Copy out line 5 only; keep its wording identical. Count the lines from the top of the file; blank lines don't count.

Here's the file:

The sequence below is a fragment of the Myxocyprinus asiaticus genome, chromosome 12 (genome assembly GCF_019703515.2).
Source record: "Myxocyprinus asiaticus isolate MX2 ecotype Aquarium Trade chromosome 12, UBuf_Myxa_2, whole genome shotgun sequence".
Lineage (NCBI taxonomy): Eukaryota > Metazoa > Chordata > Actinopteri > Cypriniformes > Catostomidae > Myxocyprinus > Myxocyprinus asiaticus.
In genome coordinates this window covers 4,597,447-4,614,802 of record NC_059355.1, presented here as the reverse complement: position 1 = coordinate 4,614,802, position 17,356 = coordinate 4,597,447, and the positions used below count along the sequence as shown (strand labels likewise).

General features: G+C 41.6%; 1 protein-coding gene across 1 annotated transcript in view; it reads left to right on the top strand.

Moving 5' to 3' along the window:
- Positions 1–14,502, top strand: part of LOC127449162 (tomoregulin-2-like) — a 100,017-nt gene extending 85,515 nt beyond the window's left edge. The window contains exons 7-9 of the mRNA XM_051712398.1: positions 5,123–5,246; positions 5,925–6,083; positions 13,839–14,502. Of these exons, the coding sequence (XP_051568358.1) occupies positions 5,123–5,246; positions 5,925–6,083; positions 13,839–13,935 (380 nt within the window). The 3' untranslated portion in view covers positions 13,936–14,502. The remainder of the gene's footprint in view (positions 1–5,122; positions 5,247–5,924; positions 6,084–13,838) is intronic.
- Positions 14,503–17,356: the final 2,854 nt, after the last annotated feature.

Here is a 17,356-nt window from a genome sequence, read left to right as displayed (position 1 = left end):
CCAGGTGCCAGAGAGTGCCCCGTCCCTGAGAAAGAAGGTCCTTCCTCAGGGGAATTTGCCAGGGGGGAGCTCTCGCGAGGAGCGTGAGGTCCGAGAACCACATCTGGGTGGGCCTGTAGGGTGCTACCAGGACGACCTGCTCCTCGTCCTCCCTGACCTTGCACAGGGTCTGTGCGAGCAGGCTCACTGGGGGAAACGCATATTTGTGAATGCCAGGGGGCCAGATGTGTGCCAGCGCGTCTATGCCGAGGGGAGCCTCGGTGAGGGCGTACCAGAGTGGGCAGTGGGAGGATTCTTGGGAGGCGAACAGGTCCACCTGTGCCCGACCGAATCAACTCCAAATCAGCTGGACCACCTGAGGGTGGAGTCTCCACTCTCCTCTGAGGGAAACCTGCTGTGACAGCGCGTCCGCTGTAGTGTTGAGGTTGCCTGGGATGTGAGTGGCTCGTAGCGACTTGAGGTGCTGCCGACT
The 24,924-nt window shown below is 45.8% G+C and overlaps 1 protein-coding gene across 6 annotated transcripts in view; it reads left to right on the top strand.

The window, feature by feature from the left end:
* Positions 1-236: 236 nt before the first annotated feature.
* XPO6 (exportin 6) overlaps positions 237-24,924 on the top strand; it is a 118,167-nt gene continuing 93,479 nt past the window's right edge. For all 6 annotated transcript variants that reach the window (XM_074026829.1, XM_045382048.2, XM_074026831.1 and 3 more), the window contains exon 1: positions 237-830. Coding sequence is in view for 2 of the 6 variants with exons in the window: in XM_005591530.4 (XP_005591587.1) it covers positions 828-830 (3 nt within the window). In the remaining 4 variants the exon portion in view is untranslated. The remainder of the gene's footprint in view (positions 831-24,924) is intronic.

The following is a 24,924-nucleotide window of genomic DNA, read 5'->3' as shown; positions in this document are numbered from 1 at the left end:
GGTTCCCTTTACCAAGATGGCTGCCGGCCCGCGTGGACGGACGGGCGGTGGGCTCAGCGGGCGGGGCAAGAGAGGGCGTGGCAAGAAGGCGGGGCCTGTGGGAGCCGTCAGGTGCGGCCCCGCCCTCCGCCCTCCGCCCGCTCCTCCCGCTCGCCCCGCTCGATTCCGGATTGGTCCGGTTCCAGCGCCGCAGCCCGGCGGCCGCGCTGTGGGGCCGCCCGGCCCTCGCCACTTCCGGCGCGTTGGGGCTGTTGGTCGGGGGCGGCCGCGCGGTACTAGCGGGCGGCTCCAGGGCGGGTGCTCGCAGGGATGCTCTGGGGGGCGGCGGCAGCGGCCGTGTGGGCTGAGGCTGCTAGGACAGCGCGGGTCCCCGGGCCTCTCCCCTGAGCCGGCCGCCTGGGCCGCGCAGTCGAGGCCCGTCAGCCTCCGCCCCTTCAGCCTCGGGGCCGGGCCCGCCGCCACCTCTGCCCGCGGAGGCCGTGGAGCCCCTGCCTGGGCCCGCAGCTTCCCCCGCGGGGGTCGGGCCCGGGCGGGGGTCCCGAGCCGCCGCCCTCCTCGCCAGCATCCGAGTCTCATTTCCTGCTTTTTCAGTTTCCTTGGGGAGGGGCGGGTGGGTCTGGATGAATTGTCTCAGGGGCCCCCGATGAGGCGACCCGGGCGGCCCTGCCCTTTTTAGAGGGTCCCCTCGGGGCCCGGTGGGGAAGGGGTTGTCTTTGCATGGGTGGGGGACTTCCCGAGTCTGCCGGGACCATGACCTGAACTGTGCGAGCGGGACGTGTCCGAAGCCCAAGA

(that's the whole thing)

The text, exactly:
General features: G+C 41.6%; 1 protein-coding gene across 1 annotated transcript in view; it reads left to right on the top strand.